The Douglas County Board of Commissioners voted to show its support for County Attorney Don Kleine Tuesday morning. The vote, which passed 4-0 with two commissioners abstaining, followed the Nebraska Democratic Party’s Sept. 27 resolution stating that Kleine, a member of the party at the time, upheld white supremacy in his handling of the case involving James Scurlock’s death.
Tuesday’s meeting, which started at 9 a.m. was sparsely attended compared to past public meetings that dealt with issues of racial justice. Most who spoke against the resolution said the initiative was political in nature and should not be the position of the governing body.
“This is not part of your job,” Cheryl Weston said. “You don’t need resolutions like this. This is just political points for the party you’re in.”
Kleine declined to press charges against Jake Gardner, saying the downtown bar owner shot 22-year-old Scurlock in self defense during the second night of protests in Omaha back in late May. Since then protesters have convened at Kleine’s home and the county attorney has received scrutiny for decisions to release Scurlock’s toxicology report and attacking the special prosecutor who chose to indict Garner on manslaughter charges.
Commissioners in favor of the resolution spoke about Kleine’s record in the county and their personal knowledge of him as a friend.
Commissioner Chris Rogers said he’s known Kleine for more than 20 years. In that time, Rogers said he’s seen him hire Black lawyers and promote a fair judicial presence in the county. When Kleine considered petitioning a grand jury and special prosecutor in the Scurlock case, Kleine asked for advice from Rogers and Omaha City Councilman Ben Gray, the metro area’s only two Black legislative officials.
Rogers also words matter. And he does not believe Kleine is a white supremacist.
Mary Ann Borgeson who brought the resolution forward with County Commissioner P.J. Morgan said the resolution’s focus was healing the community. The decision to add this resolution to the agenda was made before Kleine publicly left the Democratic Party and registered as a Republican, flanked by top ranking state party members. Borgeson said Omaha is divided and this is their chance to heal.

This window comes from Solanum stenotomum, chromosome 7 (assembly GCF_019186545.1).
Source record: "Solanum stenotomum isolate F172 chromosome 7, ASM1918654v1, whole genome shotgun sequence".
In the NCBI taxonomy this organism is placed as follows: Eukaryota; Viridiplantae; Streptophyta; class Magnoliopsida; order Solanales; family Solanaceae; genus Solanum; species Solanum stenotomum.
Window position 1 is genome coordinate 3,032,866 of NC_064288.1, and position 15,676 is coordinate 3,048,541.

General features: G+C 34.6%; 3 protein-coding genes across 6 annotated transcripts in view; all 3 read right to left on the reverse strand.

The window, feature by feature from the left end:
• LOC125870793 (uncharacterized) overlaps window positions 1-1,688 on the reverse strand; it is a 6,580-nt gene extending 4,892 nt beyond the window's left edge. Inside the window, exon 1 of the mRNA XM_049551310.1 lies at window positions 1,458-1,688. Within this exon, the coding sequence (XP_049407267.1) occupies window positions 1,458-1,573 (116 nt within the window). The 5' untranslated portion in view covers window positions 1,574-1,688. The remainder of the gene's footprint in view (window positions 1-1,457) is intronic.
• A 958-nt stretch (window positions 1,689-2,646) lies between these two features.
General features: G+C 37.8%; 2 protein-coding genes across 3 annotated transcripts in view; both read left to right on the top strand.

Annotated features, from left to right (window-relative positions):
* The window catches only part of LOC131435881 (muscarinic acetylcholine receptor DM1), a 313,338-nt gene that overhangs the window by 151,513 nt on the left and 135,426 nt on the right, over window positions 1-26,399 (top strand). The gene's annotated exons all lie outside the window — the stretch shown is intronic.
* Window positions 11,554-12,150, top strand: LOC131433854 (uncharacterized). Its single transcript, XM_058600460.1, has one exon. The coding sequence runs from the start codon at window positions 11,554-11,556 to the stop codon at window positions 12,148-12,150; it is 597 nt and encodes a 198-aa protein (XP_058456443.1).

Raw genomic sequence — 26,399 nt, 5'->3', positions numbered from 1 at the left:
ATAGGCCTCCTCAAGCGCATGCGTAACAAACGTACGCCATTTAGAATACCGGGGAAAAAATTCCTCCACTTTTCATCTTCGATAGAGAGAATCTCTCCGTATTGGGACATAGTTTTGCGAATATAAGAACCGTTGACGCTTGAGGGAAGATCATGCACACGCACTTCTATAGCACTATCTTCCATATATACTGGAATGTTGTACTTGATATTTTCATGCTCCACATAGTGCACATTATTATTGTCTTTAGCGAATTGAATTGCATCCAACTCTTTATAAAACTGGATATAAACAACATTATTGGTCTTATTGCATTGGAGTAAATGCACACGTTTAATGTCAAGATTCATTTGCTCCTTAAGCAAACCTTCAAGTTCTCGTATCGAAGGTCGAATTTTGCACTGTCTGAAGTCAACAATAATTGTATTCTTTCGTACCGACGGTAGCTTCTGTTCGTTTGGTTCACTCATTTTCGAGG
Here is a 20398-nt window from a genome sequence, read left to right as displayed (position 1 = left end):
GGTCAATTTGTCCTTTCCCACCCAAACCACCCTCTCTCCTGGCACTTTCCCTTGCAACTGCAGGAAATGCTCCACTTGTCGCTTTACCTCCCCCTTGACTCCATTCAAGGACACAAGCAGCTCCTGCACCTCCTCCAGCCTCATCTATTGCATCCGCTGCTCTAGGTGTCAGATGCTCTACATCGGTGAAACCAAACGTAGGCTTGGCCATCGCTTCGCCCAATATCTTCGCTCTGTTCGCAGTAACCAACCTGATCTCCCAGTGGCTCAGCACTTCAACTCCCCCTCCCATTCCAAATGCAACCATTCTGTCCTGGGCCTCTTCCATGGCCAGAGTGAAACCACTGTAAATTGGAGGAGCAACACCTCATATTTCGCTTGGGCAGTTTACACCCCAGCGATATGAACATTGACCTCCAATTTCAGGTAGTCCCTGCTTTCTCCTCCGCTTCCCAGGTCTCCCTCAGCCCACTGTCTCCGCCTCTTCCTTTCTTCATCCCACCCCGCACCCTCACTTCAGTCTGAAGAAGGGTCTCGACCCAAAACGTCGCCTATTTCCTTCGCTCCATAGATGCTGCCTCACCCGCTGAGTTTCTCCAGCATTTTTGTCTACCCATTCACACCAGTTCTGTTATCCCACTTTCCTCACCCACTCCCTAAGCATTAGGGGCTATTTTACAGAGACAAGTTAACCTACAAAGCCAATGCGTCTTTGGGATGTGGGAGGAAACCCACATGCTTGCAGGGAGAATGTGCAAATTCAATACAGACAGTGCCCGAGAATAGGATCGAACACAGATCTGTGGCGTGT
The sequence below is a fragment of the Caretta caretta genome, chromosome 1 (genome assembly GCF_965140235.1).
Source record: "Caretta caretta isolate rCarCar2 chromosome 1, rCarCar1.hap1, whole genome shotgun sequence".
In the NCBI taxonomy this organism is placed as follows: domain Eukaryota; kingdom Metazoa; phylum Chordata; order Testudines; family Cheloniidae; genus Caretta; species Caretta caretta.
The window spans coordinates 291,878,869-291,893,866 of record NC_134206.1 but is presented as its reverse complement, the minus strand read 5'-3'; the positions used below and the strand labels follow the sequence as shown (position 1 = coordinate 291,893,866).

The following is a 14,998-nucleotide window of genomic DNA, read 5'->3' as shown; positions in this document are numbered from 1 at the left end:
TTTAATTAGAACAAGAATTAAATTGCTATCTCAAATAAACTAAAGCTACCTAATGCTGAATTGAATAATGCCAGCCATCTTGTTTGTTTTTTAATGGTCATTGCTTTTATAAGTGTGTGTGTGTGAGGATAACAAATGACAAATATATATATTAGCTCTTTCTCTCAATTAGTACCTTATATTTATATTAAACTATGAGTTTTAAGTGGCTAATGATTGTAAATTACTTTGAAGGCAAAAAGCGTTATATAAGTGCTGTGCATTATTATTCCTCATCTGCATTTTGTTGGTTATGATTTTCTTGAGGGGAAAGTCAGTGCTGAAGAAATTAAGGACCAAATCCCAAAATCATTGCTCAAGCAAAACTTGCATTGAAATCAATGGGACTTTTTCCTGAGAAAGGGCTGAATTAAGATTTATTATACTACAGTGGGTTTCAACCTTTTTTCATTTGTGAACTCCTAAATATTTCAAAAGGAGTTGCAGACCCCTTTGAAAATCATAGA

“We need to put it to rest, and we need to move on.”
Commissioner Boyle who abstained from voting, along with Commissioner Mike Cavanaugh, said the resolution should be withdrawn. It would do more to divide the city than bring it together, he said.
State Senator Ernie Chambers also spoke at the meeting. He said Don Kleine violated his oath when he released the toxicology and autopsy report for the 22-year-old Scurlock. Kleine said he had an obligation to release the information when the Omaha World-Herald requested it, as they did in certain high profile deaths. Others argued it was unethical as it could influence the separate investigation, led by veteran federal prosecutor Fred Franklin.
Chambers, who also spoke of his long and mostly positive history with Kleine, said he filed a complaint against the county attorney following the release of those reports. Chambers asked the county board to stay out of this topic and not impede further disciplinary action.
The resolution passed in short order with a silent vote after limited comments from commissioners. As the few who’d made the early morning journey to city hall trickled out of the legislative chambers, many left dissatisfied. While many do believe Kleine upheld white supremacy with his decision over the past few months, they were more unhappy that the issue had to be debated at all.
Several citizens said county commissioners could have supported Don Kleine on their own time. Time during the meeting, they said, should be used to figure out how to spend remaining CARES Act dollars to help provide assistance in housing, food, employment and other effects of the pandemic that’s transmitting worse in Douglas County than ever before.
All the while there is still frustration and anger surrounding Kleine’s action in the Scurlock case. For the county board to take a stand now, sends the wrong message.
“If you want to talk about healing,” Weston said, “this is not the way to heal.”
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